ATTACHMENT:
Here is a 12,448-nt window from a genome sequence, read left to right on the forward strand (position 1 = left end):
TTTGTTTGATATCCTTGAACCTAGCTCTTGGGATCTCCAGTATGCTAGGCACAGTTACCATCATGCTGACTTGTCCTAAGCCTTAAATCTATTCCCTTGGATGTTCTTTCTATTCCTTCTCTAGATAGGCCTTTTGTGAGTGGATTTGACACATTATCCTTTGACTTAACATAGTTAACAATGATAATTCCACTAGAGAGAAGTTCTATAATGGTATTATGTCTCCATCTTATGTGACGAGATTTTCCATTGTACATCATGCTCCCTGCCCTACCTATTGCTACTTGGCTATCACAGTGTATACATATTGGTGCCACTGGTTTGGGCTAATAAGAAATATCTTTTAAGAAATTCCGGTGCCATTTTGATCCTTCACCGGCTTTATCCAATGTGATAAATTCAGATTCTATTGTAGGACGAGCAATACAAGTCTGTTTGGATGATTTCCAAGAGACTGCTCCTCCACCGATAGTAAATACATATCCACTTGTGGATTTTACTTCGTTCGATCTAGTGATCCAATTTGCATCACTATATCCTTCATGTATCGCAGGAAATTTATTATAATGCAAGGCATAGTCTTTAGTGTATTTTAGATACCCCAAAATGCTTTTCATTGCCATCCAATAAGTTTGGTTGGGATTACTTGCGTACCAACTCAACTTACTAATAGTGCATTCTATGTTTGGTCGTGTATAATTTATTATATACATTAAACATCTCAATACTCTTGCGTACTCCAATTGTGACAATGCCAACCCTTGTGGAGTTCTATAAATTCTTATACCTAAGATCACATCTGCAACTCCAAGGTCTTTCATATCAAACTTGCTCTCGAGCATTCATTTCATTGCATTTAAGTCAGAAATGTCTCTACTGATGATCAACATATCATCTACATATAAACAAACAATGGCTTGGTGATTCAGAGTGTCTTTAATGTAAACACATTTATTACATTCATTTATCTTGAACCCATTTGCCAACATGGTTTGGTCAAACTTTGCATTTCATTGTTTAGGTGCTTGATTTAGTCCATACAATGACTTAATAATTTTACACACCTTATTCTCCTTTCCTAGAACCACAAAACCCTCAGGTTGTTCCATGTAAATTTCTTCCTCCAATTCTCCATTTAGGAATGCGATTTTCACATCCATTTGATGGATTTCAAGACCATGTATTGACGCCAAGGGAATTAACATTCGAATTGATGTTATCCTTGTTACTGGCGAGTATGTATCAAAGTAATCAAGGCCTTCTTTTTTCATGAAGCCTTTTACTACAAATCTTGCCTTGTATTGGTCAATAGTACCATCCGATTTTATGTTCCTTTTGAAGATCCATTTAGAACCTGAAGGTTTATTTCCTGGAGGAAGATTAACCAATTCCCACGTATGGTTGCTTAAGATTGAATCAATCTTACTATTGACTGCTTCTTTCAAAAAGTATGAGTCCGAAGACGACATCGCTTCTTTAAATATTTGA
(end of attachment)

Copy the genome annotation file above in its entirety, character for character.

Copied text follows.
Here is a 12,448-nt window from a genome sequence, read left to right on the forward strand (position 1 = left end):
TTTGTTTGATATCCTTGAACCTAGCTCTTGGGATCTCCAGTATGCTAGGCACAGTTACCATCATGCTGACTTGTCCTAAGCCTTAAATCTATTCCCTTGGATGTTCTTTCTATTCCTTCTCTAGATAGGCCTTTTGTGAGTGGATTTGACACATTATCCTTTGACTTAACATAGTTAACAATGATAATTCCACTAGAGAGAAGTTCTATAATGGTATTATGTCTCCATCTTATGTGACGAGATTTTCCATTGTACATCATGCTCCCTGCCCTACCTATTGCTACTTGGCTATCACAGTGTATACATATTGGTGCCACTGGTTTGGGCTAATAAGAAATATCTTTTAAGAAATTCCGGTGCCATTTTGATCCTTCACCGGCTTTATCCAATGTGATAAATTCAGATTCTATTGTAGGACGAGCAATACAAGTCTGTTTGGATGATTTCCAAGAGACTGCTCCTCCACCGATAGTAAATACATATCCACTTGTGGATTTTACTTCGTTCGATCTAGTGATCCAATTTGCATCACTATATCCTTCATGTATCGCAGGAAATTTATTATAATGCAAGGCATAGTCTTTAGTGTATTTTAGATACCCCAAAATGCTTTTCATTGCCATCCAATAAGTTTGGTTGGGATTACTTGCGTACCAACTCAACTTACTAATAGTGCATTCTATGTTTGGTCGTGTATAATTTATTATATACATTAAACATCTCAATACTCTTGCGTACTCCAATTGTGACAATGCCAACCCTTGTGGAGTTCTATAAATTCTTATACCTAAGATCACATCTGCAACTCCAAGGTCTTTCATATCAAACTTGCTCTCGAGCATTCATTTCATTGCATTTAAGTCAGAAATGTCTCTACTGATGATCAACATATCATCTACATATAAACAAACAATGGCTTGGTGATTCAGAGTGTCTTTAATGTAAACACATTTATTACATTCATTTATCTTGAACCCATTTGCCAACATGGTTTGGTCAAACTTTGCATTTCATTGTTTAGGTGCTTGATTTAGTCCATACAATGACTTAATAATTTTACACACCTTATTCTCCTTTCCTAGAACCACAAAACCCTCAGGTTGTTCCATGTAAATTTCTTCCTCCAATTCTCCATTTAGGAATGCGATTTTCACATCCATTTGATGGATTTCAAGACCATGTATTGACGCCAAGGGAATTAACATTCGAATTGATGTTATCCTTGTTACTGGCGAGTATGTATCAAAGTAATCAAGGCCTTCTTTTTTCATGAAGCCTTTTACTACAAATCTTGCCTTGTATTGGTCAATAGTACCATCCGATTTTATGTTCCTTTTGAAGATCCATTTAGAACCTGAAGGTTTATTTCCTGGAGGAAGATTAACCAATTCCCACGTATGGTTGCTTAAGATTGAATCAATCTTACTATTGACTGCTTCTTTCAAAAAGTATGAGTCCGAAGACGACATCGCTTCTTTAAATATTTGA